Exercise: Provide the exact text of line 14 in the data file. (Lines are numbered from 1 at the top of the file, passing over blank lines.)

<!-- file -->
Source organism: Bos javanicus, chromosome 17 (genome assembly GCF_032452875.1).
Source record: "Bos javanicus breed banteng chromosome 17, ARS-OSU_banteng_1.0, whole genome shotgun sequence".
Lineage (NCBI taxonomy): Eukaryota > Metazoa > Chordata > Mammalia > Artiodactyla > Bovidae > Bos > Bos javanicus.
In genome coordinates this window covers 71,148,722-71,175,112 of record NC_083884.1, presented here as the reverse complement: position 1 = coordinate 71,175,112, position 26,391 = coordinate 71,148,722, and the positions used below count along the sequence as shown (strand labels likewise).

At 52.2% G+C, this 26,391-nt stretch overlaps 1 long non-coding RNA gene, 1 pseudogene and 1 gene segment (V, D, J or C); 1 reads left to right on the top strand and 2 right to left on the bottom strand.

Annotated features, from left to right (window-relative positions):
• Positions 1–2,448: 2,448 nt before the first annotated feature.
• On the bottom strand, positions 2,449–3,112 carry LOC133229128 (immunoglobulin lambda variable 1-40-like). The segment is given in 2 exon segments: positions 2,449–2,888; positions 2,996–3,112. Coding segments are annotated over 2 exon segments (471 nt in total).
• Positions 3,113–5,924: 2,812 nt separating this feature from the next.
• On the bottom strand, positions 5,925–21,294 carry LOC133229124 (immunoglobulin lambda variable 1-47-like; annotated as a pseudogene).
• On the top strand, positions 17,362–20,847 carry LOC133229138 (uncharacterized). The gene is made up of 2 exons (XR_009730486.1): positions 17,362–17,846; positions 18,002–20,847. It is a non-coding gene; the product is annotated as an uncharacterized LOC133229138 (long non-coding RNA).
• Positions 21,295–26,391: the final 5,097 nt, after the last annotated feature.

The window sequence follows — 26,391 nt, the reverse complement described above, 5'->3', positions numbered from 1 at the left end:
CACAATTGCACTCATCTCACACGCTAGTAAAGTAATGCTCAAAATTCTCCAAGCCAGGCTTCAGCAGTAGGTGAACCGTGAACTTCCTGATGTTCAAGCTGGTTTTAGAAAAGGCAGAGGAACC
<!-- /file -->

CACAATTGCACTCATCTCACACGCTAGTAAAGTAATGCTCAAAATTCTCCAAGCCAGGCTTCAGCAGTAGGTGAACCGTGAACTTCCTGATGTTCAAGCTGGTTTTAGAAAAGGCAGAGGAACC